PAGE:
WASHINGTON - So where, you may ask, is President Donald Trump most comfortable these days?
Well in his previous life as a real estate mogul, you might have guessed he was most at home safely ensconced in Trump Tower in Midtown Manhattan, maybe tucking into one of those with well-done steaks with ketchup on the side.
But now as president? How about Cedar Rapids, Iowa.
Trump seemed very much at ease during his campaignlike rally in Cedar Rapids on Wednesday.
“It is always terrific to be able to leave that Washington swamp and spend time with the truly hard working people,” Trump told the crowd. “We call them American patriots. Amazing people.”
Loyal supporters, yet weak polls
Trump’s happy return to his base is understandable given his standing in most public opinion polls.
Five months after taking office, the president’s approval rating hovers near 40 percent, a low mark for a president this early in his term. But numerous surveys also suggest that for the most part, Trump’s core supporters, like those who turned out in Cedar Rapids this week, are hanging with him, and the president was appreciative.
“We have made a journey together like no other, ever, in the history of this country,” Trump said. “We are straightening out through common sense and through a good heart, we are straightening out our country. We are straightening out our country.”
Trump’s rally came the day after Karen Handel gave the president and Republicans in general a boost with her special election victory in Georgia, a race Democrats thought they could win.
Trump boasted to the crowd about “the incredible progress” his administration has already made and once again put the media in his crosshairs.
“These people are being driven crazy. Crazy. I mean they have phony witch hunts going against me. They have everything going. And you know what, all we do is win, win, win.”
?Democrats question strategy
Handel’s victory in Georgia put some Democrats in a funk.
Since Trump became president, Republicans have won four of five special congressional elections. And even though Democrats have lost by smaller margins in what are usually Republican-leaning districts, many have expressed disappointment that a strategy that relies heavily on demonizing Trump does not seem to be working.
“There is tremendous unrest out there and although Democrats did not win today, 2018 is a completely different story,” Representative Joe Crowley of New York, chairman of the House Democratic Caucus, said.
But others vowed to keep the focus on Trump.
“Today in the White House we have perhaps the worst and most dangerous president in the history of our country,” Vermont Senator Bernie Sanders said.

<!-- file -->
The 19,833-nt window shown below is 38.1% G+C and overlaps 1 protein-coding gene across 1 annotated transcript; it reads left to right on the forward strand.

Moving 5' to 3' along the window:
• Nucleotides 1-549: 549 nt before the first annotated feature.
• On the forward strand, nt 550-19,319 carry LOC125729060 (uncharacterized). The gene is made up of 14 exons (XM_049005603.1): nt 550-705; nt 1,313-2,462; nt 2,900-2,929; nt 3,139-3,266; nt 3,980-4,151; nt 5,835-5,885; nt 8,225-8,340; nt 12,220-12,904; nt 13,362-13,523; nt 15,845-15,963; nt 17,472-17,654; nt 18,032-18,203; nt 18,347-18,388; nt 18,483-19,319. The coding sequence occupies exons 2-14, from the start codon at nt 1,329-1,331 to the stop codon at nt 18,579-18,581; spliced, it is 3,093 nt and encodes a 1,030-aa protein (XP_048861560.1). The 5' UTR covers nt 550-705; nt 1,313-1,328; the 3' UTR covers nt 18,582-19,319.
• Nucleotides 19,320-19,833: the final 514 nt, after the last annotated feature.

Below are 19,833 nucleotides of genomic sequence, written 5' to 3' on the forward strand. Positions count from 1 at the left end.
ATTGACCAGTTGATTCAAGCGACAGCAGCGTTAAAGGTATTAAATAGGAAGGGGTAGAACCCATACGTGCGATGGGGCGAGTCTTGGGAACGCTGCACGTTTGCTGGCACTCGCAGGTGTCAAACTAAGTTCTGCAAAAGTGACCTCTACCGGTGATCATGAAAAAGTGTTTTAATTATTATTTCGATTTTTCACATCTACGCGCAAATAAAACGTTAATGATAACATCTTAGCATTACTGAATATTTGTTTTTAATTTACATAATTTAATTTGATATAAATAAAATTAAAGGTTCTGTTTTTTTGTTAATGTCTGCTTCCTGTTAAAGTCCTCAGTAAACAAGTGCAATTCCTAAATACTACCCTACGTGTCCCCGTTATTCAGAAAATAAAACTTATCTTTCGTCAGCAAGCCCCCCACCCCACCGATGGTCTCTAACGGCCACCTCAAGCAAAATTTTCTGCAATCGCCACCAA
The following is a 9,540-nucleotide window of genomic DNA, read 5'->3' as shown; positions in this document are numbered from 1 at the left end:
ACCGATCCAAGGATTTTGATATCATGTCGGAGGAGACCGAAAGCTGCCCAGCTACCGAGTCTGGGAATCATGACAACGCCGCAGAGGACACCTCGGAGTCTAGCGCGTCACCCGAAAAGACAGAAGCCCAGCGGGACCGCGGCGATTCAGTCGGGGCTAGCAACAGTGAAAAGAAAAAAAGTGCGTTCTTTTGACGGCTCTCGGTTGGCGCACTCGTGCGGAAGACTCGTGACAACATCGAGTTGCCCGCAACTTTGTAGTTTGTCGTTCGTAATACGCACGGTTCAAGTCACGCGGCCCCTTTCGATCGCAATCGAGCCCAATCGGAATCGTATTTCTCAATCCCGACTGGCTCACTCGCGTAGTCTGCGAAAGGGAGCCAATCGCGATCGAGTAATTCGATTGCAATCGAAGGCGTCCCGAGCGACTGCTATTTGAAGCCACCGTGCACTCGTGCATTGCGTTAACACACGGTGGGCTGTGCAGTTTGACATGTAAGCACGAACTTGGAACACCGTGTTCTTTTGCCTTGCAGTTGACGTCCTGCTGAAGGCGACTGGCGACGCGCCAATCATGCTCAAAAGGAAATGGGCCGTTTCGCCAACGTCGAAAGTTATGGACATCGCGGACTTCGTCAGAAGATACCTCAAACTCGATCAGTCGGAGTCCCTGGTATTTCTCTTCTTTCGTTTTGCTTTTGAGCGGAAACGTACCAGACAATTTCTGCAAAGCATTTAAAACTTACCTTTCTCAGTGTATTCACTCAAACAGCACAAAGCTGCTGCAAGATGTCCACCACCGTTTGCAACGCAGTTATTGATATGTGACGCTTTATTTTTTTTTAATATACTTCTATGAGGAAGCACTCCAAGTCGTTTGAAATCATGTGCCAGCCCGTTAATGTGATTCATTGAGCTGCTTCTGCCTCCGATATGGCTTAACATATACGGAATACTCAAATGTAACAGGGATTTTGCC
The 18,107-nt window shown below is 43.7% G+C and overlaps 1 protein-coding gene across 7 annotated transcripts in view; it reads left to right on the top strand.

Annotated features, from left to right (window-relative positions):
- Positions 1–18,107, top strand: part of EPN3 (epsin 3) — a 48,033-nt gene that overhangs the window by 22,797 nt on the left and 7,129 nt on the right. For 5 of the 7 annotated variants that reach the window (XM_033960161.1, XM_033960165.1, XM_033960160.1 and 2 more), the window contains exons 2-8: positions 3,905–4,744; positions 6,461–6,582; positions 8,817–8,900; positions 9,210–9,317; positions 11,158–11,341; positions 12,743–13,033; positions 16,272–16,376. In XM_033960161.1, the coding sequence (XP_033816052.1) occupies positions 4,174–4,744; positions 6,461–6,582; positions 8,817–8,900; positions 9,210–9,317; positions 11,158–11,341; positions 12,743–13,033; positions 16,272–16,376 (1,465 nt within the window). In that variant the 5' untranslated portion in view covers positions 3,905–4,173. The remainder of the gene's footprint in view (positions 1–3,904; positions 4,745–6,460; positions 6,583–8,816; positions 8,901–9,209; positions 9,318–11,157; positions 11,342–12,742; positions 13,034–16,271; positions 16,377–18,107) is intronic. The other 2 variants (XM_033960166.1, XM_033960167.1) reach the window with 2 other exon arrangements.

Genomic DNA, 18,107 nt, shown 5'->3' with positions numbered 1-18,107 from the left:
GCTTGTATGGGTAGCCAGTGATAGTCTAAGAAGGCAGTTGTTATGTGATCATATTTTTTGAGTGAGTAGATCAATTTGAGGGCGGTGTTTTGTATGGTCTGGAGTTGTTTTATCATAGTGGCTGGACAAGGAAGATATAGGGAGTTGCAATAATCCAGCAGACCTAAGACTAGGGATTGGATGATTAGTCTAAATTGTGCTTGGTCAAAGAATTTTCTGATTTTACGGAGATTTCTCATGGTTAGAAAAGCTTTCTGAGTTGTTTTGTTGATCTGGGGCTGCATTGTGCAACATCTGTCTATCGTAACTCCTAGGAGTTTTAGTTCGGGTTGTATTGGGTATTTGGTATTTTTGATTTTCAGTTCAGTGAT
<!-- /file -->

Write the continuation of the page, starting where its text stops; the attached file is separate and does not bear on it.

Some Democrats believe it is time for a younger generation of Democratic leaders to take over.
“We are a party that stands up for working families and the middle class,” Massachusetts Representative Seth Moulton told the Associated Press. “Yet many of them are not voting for us. So it’s time for change.”
The Democratic losses in special House races despite Trump’s weakness in the polls has sparked some soul-searching.
“I think that there is this larger quandary that the Democratic Party has in terms of it is trying to figure out how to reconcile its centrist and progressive bases,” Emory University analyst Andra Gillespie said. She expects “some really tough conversations” within the party over the next several months.
WATCH: Trump reconnects with his base
For their part, many Republicans are hoping that their special election victories this week in Georgia and South Carolina will help to refocus national attention on their congressional agenda, including a health care overhaul and tax reform.
But the president himself may have gotten in the way of that this week when he settled the question of whether there were any White House tape recordings of his meetings with former FBI Director James Comey.
Trump’s tweet that there were no recordings came on the same day as Senate Republicans made public their health care reform proposal, complicating what they hoped would be a focused rollout of their plan.
The president wants to move past the Russia probe, but it is proving to be difficult.
“I do think it is hard when there is the drip, drip, drip of news against you to stop that,” John Fortier of the Bipartisan Policy Center in Washington said. “And so finding some other things to talk about and changes of staff, I think those are things that might help. But this is a serious matter at this point and they will have to deal with this for a while.”